The LMA PEPP Facility Agreement is intended to document a single currency unsecured term loan facility, designed for use by one borrower and makes provision for a guarantee to be granted by one or more subsidiaries or affiliates of such borrower. This document assumes one or more investors will act as lenders, and will deal directly with the borrower, as there is no facility agent and no arranger, though the LMA has noted that agency provisions could of course be added if required. Under the PEPP Facility Agreement, the facility is expected to be drawn in full and repaid in full on its final maturity date. Interest periods are expected to be fixed in advance and parties can choose between a fixed or a floating interest rate.

As previously mentioned, a number of provisions will need to be tailored to each specific transaction, such as provisions dealing with representations, undertakings and events of default. Unlike typical bond transaction documentation, the LMA PEPP Subscription Agreement contemplates that the issuer will give relevant agreed representations and undertakings directly in favour of each holder of the notes. In addition, private placement lenders are likely to expect provisions regarding make-whole payments to be included, whereby it is left to the parties to negotiate specific formulas for calculation of make-whole amounts in case of early prepayment. In addition private placement investors would commonly expect a more favourable terms provision to be included in the transaction documentation. By means of background, a more favourable terms provision requires a borrower to ensure that if it grants other lenders more favorable terms with respect to its other financings, it will offer identical terms to the PEPP investors.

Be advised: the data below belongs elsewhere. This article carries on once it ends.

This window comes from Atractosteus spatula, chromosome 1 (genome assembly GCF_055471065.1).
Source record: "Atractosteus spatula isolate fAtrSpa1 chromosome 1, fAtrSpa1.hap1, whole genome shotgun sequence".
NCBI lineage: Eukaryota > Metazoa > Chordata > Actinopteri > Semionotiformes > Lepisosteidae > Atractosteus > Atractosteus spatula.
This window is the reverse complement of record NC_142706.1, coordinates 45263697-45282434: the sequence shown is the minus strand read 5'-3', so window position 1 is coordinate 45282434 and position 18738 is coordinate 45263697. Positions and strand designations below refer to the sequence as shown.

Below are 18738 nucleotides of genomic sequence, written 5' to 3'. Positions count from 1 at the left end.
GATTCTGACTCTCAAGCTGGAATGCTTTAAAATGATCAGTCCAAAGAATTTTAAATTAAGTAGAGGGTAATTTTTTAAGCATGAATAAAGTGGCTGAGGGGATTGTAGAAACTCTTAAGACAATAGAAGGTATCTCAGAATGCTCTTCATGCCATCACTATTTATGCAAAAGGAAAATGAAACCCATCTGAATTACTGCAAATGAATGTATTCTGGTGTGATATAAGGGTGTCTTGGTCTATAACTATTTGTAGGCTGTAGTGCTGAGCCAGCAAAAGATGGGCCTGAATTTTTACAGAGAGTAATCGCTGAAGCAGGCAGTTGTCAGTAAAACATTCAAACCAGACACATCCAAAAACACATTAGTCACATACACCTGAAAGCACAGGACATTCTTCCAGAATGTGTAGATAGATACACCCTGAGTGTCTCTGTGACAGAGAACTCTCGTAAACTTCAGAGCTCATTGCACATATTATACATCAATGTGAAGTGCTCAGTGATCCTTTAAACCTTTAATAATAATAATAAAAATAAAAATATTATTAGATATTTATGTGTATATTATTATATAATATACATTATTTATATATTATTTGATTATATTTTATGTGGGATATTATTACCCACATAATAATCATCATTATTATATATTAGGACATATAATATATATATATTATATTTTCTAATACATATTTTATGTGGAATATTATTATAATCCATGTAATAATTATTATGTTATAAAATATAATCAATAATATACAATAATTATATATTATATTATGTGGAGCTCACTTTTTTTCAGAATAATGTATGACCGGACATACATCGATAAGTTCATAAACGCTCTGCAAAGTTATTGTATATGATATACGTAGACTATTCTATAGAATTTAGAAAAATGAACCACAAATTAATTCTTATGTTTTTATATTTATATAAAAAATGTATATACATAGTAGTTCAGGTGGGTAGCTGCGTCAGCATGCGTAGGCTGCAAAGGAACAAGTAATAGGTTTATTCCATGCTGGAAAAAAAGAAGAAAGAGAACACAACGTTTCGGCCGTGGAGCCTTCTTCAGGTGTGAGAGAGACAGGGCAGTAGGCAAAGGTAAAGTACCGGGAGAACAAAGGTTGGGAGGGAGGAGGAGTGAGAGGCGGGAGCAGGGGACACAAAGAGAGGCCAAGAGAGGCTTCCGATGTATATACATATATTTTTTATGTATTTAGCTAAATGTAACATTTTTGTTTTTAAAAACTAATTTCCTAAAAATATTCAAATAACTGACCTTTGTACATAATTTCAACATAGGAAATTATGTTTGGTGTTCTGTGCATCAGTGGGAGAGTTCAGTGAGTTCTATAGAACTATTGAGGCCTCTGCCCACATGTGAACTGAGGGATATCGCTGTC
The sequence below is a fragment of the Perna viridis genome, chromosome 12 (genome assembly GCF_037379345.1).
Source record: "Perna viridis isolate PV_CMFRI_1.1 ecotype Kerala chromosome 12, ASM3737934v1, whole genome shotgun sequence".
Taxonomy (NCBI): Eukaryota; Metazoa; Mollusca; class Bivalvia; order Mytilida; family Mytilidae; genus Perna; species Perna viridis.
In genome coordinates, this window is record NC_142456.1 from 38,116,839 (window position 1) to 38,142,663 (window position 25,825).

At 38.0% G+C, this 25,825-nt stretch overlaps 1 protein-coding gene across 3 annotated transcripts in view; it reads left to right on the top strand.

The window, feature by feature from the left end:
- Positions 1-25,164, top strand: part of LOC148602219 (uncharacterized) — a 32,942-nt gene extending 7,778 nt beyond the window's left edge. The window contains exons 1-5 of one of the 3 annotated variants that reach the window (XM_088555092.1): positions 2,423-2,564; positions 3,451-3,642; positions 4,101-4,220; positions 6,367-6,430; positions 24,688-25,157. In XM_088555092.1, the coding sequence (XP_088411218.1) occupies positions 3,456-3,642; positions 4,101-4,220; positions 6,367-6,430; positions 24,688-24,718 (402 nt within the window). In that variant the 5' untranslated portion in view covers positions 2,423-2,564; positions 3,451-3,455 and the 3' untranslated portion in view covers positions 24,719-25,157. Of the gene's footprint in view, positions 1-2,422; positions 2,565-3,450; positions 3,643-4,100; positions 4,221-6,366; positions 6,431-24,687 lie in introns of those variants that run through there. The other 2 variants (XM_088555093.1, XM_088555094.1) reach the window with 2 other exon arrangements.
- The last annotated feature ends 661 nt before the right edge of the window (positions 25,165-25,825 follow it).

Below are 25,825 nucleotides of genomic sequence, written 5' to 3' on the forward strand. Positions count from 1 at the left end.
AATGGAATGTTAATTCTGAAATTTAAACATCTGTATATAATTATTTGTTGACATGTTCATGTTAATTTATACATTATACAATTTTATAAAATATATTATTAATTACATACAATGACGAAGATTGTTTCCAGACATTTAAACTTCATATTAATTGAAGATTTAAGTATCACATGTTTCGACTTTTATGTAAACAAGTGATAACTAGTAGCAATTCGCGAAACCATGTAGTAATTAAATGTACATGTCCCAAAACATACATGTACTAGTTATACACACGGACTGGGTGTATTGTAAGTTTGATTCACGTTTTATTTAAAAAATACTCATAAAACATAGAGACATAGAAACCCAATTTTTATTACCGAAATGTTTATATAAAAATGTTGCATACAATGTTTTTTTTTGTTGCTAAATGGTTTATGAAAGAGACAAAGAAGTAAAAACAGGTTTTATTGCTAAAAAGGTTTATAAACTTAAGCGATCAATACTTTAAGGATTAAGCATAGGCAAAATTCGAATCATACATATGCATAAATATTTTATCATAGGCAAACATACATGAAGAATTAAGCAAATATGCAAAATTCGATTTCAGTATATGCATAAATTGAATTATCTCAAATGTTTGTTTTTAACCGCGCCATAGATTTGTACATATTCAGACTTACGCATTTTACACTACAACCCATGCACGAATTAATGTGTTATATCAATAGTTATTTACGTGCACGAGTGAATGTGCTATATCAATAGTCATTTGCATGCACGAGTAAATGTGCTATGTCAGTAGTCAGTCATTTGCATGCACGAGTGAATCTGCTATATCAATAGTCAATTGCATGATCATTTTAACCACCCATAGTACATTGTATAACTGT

Apart from the documentation, there are other differences between regular loan finance transactions and private placement transactions. Private placement transactions might have a slightly greater completion risk than regular transactions, as the investor approval process typically starts at the rear end of the transaction, i.e. the moment the documentation is almost fully agreed.

Until now, there has not been a pan-European private placement market comparable to the SEC Rule 4(a)(2) private placement (USPP) market in the United States (3). It will be interesting to observe whether the standardization attempts by the LMA will indeed result in a more developed PEPP market.

The LMA PEPP documents are available for downloading on the LMA website: www.lma.eu.com(accessible for members only). An alternative to the LMA PEPP template documents is offered by the Euro PP Working Group. Their documentation can be downloaded from www.euro-privateplacement.com (free of charge).